Acupuncture has a multi-factorial effect on the human body. We are still learning through biomedical research exactly how it makes profound changes to neurotransmitters, hormones, and other biomolecules. But, to put it simply, acupuncture does 3 major things to the body:
It activates the body’s own opioid system and modifies pain signaling substances, which is why it is very good for any pain conditions → headaches, stomach pain, neck pain, back pain, shoulder pain, carpal tunnel associated pain, knee pain, you name it.
It improves blood flow and microcirculation, and helps bring oxygen to tissues to aid in recovery from injury, disease, or illness
It regulates the nervous system, which is the central command center for controlling all of our body’s functions and processes
The central nervous system (brain and spinal cord) have a parasympathetic system (PNS) and a sympathetic system (SNS) that complement each other to sustain bodily functions. The PNS is our “rest and digest” realm that is responsible for slowing down our heart rate, lowering blood pressure, relaxing muscles and vessels, promoting digestion, and so on. While the SNS is the “fight or flight” mode, increasing heart rate and blood pressure, sending blood flow away from our vital organs and towards the limbs, elevating alertness, and so on.
Both of these aspects of the nervous system are important - but staying in one for too long is unsustainable and harmful. In today’s modern day world, we are often in the realm of fast pace, constantly thinking about the next thing, elevated stress, and distractions galore. Feeding the fight or flight, or stress response of our body.
Acupuncture taps into the parasympathetic mode to balance out the elevated, stressful, sympathetic nervous system to create balance or homeostasis in the body. When our insides are relaxed and calmed, healing can properly take place.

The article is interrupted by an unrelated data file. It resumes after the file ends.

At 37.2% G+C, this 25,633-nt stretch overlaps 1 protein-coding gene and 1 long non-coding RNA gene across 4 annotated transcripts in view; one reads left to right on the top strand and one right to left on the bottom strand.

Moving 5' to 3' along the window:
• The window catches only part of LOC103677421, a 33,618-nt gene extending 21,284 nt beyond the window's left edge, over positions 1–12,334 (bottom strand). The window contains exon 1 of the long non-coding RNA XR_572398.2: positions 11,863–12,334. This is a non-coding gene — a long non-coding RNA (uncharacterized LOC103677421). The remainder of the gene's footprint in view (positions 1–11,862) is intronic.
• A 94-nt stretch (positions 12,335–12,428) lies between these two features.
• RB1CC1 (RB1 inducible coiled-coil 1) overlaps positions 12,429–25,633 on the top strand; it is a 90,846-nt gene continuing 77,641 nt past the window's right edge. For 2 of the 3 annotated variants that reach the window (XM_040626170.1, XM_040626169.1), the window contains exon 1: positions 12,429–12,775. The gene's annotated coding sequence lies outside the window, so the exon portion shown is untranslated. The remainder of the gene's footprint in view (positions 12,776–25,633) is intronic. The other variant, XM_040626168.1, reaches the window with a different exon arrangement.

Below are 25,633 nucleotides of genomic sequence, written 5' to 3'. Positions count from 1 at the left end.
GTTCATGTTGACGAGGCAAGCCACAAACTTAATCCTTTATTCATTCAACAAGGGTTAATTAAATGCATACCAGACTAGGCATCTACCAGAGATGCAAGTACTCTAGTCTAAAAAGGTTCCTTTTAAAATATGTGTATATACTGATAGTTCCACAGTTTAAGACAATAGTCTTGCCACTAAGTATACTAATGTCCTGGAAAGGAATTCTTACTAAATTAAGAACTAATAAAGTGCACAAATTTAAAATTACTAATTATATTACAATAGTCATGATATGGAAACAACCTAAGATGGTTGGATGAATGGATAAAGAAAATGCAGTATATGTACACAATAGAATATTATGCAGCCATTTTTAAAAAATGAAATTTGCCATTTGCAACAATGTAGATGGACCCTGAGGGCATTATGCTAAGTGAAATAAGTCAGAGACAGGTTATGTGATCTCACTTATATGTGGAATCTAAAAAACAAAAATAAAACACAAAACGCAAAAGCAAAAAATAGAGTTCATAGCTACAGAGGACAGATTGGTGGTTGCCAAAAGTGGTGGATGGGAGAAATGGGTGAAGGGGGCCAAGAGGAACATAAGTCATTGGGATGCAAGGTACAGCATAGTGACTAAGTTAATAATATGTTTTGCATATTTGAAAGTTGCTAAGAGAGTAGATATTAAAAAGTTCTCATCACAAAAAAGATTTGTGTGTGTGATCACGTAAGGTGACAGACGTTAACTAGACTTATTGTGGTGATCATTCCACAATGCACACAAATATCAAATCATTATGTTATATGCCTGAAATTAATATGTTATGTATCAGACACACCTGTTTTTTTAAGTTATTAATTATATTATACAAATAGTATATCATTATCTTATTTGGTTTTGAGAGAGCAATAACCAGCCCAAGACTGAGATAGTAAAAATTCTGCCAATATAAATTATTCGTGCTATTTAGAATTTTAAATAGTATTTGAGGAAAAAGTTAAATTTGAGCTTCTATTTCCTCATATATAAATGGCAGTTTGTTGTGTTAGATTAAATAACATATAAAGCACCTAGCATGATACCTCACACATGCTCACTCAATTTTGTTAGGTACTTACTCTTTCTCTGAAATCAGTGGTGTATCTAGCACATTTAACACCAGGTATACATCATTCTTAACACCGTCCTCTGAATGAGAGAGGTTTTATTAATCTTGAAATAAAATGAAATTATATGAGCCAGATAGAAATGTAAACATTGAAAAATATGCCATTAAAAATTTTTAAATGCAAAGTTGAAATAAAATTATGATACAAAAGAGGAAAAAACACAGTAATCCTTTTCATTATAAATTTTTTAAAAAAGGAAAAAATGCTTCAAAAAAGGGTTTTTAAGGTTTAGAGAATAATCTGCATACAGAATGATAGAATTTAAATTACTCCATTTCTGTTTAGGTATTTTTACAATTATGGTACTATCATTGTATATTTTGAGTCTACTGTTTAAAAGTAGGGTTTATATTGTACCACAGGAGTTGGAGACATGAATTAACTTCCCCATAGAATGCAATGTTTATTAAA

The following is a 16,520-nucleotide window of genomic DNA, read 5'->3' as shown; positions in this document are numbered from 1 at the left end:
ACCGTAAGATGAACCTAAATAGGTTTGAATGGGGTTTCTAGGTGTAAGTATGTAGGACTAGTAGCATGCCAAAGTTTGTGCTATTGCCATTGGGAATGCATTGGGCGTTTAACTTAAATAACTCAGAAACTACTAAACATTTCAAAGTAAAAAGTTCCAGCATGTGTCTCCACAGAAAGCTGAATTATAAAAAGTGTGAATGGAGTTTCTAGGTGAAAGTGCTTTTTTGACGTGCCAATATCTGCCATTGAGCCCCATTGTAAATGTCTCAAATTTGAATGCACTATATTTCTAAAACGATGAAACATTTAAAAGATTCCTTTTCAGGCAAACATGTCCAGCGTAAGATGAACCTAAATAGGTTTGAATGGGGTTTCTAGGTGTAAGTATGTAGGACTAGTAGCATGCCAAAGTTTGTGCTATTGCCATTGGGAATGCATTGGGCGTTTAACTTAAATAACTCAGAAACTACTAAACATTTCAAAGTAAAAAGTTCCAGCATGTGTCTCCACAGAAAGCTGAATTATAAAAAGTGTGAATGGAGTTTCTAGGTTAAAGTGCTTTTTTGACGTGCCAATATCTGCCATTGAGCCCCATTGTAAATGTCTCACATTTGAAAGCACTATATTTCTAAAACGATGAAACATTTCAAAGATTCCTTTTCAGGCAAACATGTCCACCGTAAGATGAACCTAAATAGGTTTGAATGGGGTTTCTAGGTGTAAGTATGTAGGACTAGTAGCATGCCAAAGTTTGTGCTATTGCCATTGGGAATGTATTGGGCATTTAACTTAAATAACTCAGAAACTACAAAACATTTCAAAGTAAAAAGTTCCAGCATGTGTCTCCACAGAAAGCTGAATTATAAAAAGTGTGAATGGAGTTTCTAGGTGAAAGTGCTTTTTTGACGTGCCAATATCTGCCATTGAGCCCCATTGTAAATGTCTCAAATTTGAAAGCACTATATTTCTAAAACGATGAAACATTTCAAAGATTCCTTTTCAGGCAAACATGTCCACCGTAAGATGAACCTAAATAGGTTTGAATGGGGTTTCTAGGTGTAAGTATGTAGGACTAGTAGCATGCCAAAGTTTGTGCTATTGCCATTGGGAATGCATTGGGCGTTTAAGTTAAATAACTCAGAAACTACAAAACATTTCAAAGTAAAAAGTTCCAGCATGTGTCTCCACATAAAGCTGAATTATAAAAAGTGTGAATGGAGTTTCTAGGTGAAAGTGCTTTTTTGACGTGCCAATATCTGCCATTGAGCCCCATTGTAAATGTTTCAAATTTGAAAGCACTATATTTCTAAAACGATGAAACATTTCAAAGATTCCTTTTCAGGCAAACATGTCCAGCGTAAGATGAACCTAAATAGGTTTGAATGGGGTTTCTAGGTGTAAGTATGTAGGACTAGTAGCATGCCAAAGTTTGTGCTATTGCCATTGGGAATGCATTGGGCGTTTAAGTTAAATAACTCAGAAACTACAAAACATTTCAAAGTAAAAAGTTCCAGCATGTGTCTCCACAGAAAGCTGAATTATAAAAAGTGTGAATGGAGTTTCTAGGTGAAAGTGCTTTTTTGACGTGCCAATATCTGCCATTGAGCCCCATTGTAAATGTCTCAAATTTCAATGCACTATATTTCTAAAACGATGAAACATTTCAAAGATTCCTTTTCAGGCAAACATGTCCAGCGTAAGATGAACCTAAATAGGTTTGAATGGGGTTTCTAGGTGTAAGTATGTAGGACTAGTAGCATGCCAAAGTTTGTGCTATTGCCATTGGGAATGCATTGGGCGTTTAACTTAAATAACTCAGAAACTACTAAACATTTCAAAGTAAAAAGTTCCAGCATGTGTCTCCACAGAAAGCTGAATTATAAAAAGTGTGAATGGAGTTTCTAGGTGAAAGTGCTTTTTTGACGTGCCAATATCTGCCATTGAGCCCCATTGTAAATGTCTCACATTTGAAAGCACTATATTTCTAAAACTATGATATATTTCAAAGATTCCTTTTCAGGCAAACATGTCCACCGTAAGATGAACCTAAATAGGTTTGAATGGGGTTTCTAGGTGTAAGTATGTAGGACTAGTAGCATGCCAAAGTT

When an acupuncture needle goes into an acupuncture point, it communicates with local nerve endings that are connected to the spinal cord. The message goes from the distal nerve endings to the spinal cord to the brain. The brain creates a response, either excitatory or calming, and is sent back down the spinal cord and out to specific organs, muscles or vessels through neural connections.
If you’ve tried acupuncture in the past and it hasn’t worked for you, it is probably because not enough treatments were given or the frequency of treatments given were too far apart. Acupuncture works! But it works cumulatively and is dose dependent. This means that each dose, or acupuncture treatment, builds off of each other to achieve long lasting changes.
Healing the body from the outside in, without chemical or pharmaceutical intervention, takes time. Subtle changes from the needle stimulation build and after several treatments, maintain long lasting effects.
If you are looking for a different, more natural way to manage pain, fix hormonal imbalances, support digestion, calm your mind, or manage stress, it might be time to give acupuncture a try.
- Gwak YS, Kim HY, Lee BH, Yang CH. Combined approaches for the relief of spinal cord injury-induced neuropathic pain. Complement Ther Med. 2016 Apr;25:27-33. doi: 10.1016/j.ctim.2015.12.021. Epub 2016 Jan 6. PMID: 27062944. https://reference.medscape.com/medline/abstract/27062944